For three days, Salon correspondent Phillip Robertson and photographer Thorne Anderson were the only journalists inside the Imam Ali shrine in Najaf, Iraq, where up to 2,500 militia men faithful to cleric Muqtada al-Sadr were locked in battle with U.S. forces. On Thursday afternoon, Robertson managed to return to Baghdad, and soon called home to tell us about his nerve-wracking experience, how he got out -- and why the widely reported peace deal never really existed.
What was it like inside the shrine?
The shrine is essentially a place of refuge. There are spontaneous demonstrations, there's lots of chanting and singing in support of Sadr, an atmosphere of religious fervor. But otherwise it felt calm inside. Outside, however, the Mahdi fighters are still armed and are still fighting. It was confusing to me that this peace deal was given an enormous amount of press when you could consistently hear explosions near the roof and the walls of the shrine. There is no peace deal or cease-fire. They're still fighting. There was a real lull for a little while, but then it picked up again yesterday. On Wednesday morning, we were in the hospital of the mosque, and there was a huge explosion. It sounded like a mortar or other explosive had hit the roof. There was a crash and then a bunch of debris on the interior courtyard, bits and pieces of mosque tile. We heard the clatter of a piece of metal and went to look. The markings on it appeared to be the serial number code from an American manufacturer. It appeared to be an American munition of some type.
How did you finally get out?
All the journalists had been bottled up inside the Sea of Najaf Hotel just outside the American cordon. Photographer Thorne Anderson and I were the only Western journalists able to go inside. But later a small group of journalists from the Christian Science Monitor, the Independent and some of the Arab news channels organized a convoy to drive in and get us. They got an informal agreement with the U.S. military not to shoot at them as they drove in. Initially there were 16 cars in the convoy, but I think only seven of them made it in. I wasn't really worried about the fighting when we were heading out in the convoy.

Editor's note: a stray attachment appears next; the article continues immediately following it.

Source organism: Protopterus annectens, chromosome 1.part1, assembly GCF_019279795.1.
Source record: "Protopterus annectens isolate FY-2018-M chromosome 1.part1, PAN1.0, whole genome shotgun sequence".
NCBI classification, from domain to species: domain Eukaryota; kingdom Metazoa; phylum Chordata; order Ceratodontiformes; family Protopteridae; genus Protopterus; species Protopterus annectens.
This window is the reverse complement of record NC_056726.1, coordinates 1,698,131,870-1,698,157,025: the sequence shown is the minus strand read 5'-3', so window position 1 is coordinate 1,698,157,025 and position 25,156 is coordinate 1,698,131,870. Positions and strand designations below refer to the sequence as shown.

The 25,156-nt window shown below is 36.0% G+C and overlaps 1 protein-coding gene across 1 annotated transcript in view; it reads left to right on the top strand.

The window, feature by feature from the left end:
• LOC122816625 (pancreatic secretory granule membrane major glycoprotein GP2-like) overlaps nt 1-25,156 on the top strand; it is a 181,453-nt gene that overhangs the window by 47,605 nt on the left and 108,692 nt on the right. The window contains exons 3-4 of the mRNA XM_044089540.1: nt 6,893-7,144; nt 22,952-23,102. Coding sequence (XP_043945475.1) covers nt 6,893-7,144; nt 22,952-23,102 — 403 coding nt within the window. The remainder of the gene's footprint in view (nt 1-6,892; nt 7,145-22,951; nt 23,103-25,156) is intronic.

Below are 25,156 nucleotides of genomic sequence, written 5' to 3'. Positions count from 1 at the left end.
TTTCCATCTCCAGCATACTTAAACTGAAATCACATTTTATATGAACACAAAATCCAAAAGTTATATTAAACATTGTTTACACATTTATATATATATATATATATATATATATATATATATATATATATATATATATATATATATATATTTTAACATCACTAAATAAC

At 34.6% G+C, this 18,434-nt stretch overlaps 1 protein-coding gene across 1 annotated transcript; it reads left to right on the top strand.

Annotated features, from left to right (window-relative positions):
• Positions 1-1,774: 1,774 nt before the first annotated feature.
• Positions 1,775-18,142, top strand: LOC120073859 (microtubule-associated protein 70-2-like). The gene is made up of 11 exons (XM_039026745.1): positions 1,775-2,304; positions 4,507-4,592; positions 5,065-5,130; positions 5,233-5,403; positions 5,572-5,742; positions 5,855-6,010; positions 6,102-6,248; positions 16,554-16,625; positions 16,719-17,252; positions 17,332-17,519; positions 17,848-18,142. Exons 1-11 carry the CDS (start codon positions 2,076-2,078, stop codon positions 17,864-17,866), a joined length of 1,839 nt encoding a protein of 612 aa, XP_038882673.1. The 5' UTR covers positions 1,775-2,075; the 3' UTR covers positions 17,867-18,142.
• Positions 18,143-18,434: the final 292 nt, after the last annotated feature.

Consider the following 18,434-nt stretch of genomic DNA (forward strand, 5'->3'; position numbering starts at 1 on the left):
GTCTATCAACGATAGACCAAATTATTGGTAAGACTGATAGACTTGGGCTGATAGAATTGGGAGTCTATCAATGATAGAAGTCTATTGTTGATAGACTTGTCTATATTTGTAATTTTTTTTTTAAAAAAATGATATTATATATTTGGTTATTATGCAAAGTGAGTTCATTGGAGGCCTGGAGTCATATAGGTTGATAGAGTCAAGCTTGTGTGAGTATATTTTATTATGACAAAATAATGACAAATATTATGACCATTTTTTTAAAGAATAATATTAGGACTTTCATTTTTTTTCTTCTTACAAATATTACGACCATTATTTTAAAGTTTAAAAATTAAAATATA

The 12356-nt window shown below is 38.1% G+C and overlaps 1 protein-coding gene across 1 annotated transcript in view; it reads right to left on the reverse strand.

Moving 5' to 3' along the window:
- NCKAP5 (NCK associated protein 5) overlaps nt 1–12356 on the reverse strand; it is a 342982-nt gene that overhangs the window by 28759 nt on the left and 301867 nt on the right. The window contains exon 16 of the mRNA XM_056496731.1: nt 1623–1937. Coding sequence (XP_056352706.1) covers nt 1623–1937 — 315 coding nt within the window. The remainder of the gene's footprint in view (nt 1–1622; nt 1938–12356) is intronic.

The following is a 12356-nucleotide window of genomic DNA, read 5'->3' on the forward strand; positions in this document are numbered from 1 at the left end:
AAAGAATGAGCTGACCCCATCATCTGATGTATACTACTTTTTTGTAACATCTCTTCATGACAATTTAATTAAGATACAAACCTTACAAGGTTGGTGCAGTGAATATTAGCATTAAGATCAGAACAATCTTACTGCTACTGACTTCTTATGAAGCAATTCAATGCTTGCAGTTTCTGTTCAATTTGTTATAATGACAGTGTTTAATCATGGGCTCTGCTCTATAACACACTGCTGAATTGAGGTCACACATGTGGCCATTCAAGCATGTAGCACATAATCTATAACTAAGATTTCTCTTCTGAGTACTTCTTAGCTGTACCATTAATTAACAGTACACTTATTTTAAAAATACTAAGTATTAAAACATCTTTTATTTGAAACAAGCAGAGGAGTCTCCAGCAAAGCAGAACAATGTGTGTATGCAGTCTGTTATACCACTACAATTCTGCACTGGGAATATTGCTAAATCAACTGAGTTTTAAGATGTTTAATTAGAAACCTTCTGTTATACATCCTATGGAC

I was much more nervous yesterday when there was a general mobilization order inside the shrine and I thought an American attack would come. I felt like a bug in a box in there. It was a very strange feeling because there was intense psychological pressure. But the men were actually very kind to us. We were fed and protected.
Why do you think you were welcomed?
Shortly before we arrived in the area on Monday, there was an order banning journalists from being inside the exclusion zone inside Najaf, and all of the journalists were evicted from the Sea of Najaf Hotel by the Iraqi police. So for a brief interval there were no journalists there and I think that made us really attractive to the Mahdi leaders at that moment. They were saying, "You see? Who's the real enemy of democracy? What kind of freedom is this to kick all the journalists out? That's not freedom of speech." So they were glad to take us in.
When we first met with the Mahdi Army contacts inside the Kufa Mosque on Monday, they said the biggest danger in Najaf was the Iraqi police because they would shoot at anybody. I'd heard similar things from other journalists, that the Iraqi police were just driving around shooting the place up.
What was your perception of the fighting from inside the shrine?
The Mahdi Army is engaged in a constant battle with U.S. forces. I didn't see any Iraqi forces. From my two trajectories in and out of the shrine, it was clear they're fighting the Americans.
After a brief lull on Wednesday, there was continuous fighting again Thursday, though maybe not as intense as earlier in the week. And there have been a lot of air strikes. On Tuesday a building on the same corner as Muqtada al-Sadr's main office -- his office is not inside the shrine but in a corner across the street -- there was the sound of an aircraft and just a huge shattering explosion. I didn't see the blast itself because I was inside the shrine, but I ran outside and saw that a big chunk of the building was missing and several cars were on fire.